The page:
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Fat-free See-through Brain Bares All

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Method Enables 3-D Analysis of Fine Structure and Connections – NIH-funded Study

Press Release

Slicing optional. Scientists can now study the brain’s finer workings, while preserving its 3-D structure and integrity of its circuitry and other biological machinery.

A breakthrough method, called CLARITY, developed by National Institutes of Health-funded researchers, opens the intact postmortem brain to chemical, genetic and optical analyses that previously could only be performed using thin slices of tissue. By replacing fat that normally holds the brain’s working components in place with a clear gel, they made its normally opaque and impenetrable tissue see-through and permeable. This made it possible to image an intact mouse brain in high resolution down to the level of cells and molecules. The technique was even used successfully to study a human brain.

“CLARITY has the potential to unmask fine details of brains from people with brain disorders without losing larger-scale circuit perspective,” said NIH Director Francis S. Collins, M.D., Ph.D., whose NIH Director’s Transformative Research Award Program  helped to fund the research, along with a grant from the National Institute of Mental Health (NIMH).

“CLARITY will help support integrative understanding of large-scale, intact biological systems, explained Karl Deisseroth, M.D., Ph.D. , of Stanford University in California. “It provides access to subcellular proteins and molecules, while preserving the continuity of intact neuronal structures such as long-range circuit projections, local circuit wiring and cellular spatial relationships.”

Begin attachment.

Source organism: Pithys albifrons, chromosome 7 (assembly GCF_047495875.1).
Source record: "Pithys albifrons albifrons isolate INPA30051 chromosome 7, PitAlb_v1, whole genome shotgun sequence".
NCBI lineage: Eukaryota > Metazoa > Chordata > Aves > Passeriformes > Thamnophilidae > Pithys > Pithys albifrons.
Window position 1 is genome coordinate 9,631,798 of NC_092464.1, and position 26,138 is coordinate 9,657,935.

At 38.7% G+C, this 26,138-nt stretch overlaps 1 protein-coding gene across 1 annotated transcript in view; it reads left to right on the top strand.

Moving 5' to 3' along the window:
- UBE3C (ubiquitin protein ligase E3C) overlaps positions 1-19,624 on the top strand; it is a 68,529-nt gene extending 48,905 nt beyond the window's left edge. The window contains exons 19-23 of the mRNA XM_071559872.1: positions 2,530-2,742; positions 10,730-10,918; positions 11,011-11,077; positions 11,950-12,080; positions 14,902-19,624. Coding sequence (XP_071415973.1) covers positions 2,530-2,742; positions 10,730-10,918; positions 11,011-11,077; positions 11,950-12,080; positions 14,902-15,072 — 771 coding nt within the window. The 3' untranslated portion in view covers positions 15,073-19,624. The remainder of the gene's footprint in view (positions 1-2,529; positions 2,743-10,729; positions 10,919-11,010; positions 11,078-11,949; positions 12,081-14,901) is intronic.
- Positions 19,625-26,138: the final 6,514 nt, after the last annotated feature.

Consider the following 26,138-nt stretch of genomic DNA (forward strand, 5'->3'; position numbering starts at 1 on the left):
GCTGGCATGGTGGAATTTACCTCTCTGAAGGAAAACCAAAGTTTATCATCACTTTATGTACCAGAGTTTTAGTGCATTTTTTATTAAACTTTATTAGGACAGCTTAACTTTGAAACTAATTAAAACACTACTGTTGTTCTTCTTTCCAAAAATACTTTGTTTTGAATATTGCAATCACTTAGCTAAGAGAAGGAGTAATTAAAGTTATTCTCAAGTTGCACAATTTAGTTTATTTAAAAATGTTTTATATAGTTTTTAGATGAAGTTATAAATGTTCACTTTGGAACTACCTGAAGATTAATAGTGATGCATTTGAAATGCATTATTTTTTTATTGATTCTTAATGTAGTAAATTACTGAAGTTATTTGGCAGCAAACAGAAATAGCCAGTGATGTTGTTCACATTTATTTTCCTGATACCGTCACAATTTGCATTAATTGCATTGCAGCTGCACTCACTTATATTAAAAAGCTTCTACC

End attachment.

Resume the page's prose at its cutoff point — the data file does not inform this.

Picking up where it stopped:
Deisseroth, Kwanghun Chung, Ph.D. , and other Stanford colleagues report on their findings April 10, 2013 in the journal Nature.

“This feat of chemical engineering promises to transform the way we study the brain’s anatomy and how disease changes it,” said NIMH Director Thomas R. Insel, M.D. “No longer will the in-depth study of our most important three-dimensional organ be constrained by two-dimensional methods.”

Until now, researchers seeking to understand the brain’s fine structure and connections have been faced with tradeoffs. To gain access to deeply buried structures and achieve high enough resolution to study cells, molecules and genes, they had to cut brain tissue into extremely thin sections (each a fraction of a millimeter thick), deforming it. Loss of an intact brain also makes it difficult to relate such micro-level findings to more macro-level information about wiring and circuitry, which cuts across slices.